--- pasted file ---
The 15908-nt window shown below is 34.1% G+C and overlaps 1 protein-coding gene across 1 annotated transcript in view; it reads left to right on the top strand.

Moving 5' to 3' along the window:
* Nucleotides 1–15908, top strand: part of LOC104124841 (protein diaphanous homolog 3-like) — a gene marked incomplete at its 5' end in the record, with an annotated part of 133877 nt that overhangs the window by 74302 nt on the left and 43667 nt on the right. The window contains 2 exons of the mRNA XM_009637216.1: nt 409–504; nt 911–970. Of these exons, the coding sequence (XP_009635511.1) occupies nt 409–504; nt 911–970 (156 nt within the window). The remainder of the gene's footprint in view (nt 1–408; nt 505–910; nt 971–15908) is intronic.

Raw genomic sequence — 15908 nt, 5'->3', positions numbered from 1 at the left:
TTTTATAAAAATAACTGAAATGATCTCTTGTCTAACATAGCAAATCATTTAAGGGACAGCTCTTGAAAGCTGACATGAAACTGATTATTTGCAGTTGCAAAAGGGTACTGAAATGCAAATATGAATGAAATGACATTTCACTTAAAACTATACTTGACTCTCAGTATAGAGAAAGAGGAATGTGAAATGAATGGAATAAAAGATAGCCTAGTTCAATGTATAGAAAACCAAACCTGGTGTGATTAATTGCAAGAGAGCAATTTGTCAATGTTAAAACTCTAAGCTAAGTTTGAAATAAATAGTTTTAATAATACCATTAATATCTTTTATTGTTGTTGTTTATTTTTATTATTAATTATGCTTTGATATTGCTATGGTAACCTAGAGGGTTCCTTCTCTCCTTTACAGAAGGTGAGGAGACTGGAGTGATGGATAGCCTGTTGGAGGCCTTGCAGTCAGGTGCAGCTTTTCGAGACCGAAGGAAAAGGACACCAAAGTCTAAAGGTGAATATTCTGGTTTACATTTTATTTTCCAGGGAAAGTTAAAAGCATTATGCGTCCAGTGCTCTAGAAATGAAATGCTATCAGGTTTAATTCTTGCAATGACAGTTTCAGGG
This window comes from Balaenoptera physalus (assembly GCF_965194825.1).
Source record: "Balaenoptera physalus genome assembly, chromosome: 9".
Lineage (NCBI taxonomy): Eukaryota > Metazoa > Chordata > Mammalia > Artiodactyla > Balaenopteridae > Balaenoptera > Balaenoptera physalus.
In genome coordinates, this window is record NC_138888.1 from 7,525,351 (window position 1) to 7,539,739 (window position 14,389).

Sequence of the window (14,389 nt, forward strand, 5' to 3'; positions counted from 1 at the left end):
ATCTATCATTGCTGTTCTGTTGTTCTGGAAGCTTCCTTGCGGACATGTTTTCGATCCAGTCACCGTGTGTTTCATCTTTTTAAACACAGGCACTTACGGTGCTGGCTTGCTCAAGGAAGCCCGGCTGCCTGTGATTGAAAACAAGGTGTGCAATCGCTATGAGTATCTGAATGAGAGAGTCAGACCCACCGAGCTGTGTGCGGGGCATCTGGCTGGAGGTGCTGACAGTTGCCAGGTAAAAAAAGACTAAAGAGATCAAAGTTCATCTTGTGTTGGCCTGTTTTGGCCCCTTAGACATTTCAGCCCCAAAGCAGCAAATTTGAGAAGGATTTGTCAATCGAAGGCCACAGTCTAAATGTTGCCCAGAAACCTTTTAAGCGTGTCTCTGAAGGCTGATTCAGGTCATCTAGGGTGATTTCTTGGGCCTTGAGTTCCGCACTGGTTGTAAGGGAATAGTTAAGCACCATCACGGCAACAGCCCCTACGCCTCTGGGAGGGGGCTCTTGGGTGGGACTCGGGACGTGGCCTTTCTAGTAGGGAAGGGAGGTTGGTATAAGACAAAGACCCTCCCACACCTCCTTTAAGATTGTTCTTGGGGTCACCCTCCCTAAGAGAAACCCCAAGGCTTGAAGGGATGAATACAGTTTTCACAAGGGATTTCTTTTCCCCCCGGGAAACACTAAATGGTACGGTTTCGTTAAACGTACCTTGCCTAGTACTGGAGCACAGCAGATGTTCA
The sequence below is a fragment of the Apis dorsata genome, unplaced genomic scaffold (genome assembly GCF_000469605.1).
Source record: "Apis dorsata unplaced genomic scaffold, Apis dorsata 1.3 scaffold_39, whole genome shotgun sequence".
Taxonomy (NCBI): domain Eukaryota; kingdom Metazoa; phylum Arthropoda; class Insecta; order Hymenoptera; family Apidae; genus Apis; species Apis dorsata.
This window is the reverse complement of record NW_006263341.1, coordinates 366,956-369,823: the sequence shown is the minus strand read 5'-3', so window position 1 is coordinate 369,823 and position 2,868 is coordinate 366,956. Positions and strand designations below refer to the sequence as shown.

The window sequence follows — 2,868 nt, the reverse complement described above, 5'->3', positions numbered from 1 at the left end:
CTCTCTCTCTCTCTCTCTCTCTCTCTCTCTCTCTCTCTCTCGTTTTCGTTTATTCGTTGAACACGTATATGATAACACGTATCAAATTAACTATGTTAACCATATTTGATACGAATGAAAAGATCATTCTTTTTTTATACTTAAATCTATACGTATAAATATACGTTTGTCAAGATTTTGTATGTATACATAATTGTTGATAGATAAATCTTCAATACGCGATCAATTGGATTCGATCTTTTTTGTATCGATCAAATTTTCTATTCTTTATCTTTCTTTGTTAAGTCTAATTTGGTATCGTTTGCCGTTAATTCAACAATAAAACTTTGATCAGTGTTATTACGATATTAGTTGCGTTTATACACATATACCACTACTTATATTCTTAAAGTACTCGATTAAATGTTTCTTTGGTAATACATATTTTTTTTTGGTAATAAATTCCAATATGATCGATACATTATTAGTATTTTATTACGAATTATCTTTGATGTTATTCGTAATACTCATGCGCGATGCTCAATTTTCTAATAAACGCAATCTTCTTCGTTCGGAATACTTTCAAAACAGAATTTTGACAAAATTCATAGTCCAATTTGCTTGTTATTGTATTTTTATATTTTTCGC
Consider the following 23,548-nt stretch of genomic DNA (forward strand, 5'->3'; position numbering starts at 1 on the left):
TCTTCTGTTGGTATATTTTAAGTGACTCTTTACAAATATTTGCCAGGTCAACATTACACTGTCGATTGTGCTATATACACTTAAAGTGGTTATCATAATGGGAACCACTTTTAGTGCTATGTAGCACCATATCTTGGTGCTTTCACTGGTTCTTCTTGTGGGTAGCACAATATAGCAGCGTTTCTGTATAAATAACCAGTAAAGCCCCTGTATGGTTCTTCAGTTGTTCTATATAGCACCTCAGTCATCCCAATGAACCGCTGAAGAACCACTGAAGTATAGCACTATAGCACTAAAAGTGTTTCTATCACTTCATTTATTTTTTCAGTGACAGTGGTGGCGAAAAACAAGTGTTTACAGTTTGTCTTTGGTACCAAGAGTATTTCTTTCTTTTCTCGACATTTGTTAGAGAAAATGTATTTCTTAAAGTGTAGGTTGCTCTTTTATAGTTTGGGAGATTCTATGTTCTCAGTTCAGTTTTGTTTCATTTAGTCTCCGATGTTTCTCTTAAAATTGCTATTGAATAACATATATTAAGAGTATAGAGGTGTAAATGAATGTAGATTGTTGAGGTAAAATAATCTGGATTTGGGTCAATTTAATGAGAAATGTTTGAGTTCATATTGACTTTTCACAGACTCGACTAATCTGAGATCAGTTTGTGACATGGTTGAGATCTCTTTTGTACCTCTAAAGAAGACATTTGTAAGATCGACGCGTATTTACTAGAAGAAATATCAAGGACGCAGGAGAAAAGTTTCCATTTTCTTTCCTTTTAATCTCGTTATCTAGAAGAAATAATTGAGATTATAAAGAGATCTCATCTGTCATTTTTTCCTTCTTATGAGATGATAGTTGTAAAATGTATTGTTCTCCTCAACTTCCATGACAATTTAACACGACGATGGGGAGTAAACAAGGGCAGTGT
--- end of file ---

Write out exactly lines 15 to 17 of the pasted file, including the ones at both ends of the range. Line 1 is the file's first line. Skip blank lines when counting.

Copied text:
This window is the reverse complement of record NW_006263341.1, coordinates 366,956-369,823: the sequence shown is the minus strand read 5'-3', so window position 1 is coordinate 369,823 and position 2,868 is coordinate 366,956. Positions and strand designations below refer to the sequence as shown.

The window sequence follows — 2,868 nt, the reverse complement described above, 5'->3', positions numbered from 1 at the left end:
CTCTCTCTCTCTCTCTCTCTCTCTCTCTCTCTCTCTCTCTCGTTTTCGTTTATTCGTTGAACACGTATATGATAACACGTATCAAATTAACTATGTTAACCATATTTGATACGAATGAAAAGATCATTCTTTTTTTATACTTAAATCTATACGTATAAATATACGTTTGTCAAGATTTTGTATGTATACATAATTGTTGATAGATAAATCTTCAATACGCGATCAATTGGATTCGATCTTTTTTGTATCGATCAAATTTTCTATTCTTTATCTTTCTTTGTTAAGTCTAATTTGGTATCGTTTGCCGTTAATTCAACAATAAAACTTTGATCAGTGTTATTACGATATTAGTTGCGTTTATACACATATACCACTACTTATATTCTTAAAGTACTCGATTAAATGTTTCTTTGGTAATACATATTTTTTTTTGGTAATAAATTCCAATATGATCGATACATTATTAGTATTTTATTACGAATTATCTTTGATGTTATTCGTAATACTCATGCGCGATGCTCAATTTTCTAATAAACGCAATCTTCTTCGTTCGGAATACTTTCAAAACAGAATTTTGACAAAATTCATAGTCCAATTTGCTTGTTATTGTATTTTTATATTTTTCGC